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Renovating old homes into tech offices brings new life to small Japanese town

Architects Kosuke Bando and Issei Suma have managed to attract tech startups to an otherwise unremarkable small town

For years, the population of Kamiyama—a picturesque little town in Japan’s Tokushima Prefecture—has been shrinking along with its economy. Between 1995 and 2008, the village’s main shopping street went from hosting nearly 40 stores to just a handful. Remarkably, though Kamiyama was growing short on people, it did have a few valuable attractions: gorgeous green spaces, lovely old buildings, and high-speed internet worthy of any modern city.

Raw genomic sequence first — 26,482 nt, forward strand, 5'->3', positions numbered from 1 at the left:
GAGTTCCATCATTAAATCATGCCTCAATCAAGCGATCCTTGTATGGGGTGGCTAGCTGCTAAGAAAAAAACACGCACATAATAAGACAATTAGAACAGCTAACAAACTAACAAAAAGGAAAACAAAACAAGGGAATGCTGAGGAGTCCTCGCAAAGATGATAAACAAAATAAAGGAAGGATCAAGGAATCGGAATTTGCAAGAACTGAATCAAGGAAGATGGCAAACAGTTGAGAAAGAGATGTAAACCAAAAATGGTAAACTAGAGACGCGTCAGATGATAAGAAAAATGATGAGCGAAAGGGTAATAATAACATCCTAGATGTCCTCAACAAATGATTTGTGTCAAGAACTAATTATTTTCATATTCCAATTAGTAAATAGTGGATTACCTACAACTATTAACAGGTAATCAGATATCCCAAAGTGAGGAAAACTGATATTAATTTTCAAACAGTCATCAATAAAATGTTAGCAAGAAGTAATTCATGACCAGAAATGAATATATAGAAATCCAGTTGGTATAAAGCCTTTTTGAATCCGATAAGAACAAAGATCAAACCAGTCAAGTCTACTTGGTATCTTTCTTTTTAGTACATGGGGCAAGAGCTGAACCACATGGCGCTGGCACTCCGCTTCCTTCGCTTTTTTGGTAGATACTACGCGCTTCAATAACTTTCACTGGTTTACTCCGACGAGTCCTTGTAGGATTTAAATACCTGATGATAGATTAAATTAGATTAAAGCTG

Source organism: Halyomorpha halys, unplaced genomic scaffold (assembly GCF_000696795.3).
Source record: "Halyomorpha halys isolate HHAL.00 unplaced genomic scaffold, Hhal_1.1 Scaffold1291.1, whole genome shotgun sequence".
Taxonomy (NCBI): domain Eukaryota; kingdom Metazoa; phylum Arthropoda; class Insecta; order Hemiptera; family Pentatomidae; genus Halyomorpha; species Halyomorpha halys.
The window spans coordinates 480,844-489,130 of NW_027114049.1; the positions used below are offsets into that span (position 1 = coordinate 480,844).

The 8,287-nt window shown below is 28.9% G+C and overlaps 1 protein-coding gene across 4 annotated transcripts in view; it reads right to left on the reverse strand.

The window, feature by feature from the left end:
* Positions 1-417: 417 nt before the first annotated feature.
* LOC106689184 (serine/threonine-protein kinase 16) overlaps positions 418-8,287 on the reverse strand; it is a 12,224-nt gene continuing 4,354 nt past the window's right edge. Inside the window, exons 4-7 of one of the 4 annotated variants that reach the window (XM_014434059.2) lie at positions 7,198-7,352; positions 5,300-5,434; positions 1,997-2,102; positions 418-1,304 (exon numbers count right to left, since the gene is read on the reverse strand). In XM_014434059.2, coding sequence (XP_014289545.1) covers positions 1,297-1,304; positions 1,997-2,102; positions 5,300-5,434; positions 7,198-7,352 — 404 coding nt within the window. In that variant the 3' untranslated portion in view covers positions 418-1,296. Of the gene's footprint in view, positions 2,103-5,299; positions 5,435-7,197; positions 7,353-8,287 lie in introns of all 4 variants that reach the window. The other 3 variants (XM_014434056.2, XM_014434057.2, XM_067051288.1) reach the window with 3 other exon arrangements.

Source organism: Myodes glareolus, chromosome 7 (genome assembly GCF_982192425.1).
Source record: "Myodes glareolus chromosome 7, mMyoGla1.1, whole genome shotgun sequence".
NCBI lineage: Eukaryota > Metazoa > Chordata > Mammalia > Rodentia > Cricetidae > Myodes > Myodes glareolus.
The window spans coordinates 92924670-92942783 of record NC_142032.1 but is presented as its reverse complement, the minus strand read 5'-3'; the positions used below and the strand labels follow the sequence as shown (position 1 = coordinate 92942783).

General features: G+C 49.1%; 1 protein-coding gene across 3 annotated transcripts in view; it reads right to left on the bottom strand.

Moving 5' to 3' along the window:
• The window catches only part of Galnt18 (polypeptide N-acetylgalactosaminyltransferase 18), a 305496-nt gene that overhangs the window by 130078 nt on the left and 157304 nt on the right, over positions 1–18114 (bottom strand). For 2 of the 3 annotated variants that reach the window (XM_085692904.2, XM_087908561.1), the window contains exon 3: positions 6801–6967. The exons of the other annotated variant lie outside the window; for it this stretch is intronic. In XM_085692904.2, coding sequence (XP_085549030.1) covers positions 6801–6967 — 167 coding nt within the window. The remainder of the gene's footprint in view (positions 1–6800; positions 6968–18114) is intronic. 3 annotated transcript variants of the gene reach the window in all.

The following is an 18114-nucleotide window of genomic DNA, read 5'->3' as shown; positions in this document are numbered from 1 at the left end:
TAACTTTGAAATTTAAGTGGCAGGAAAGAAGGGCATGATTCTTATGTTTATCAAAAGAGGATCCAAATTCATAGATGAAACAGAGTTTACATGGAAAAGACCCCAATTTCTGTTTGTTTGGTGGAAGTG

It was those three elements that inspired architects Kosuke Bando and Issei Suma to try out an unusual idea: renovate the town’s existing empty structures into beautiful contemporary workspaces and convince tech companies to open satellite offices there.

Incredibly, the plan worked. In 2010, Bando transformed an 80-year-old tenement house in Kamiyama into a temporary workspace and gallery. Two years later, Suma convinced an old college friend—the founder of a business card management company—to open a satellite office in the town.

Today, a dozen new companies have established offices in Kamiyama, many occupying older buildings rehabbed by Bando and Suma. New shops and businesses have opened along the main street to cater to the town’s new workforce. The office boom has even earned the verdant town a nickname: "Green Valley." Check out the full story over on Spoon & Tomago.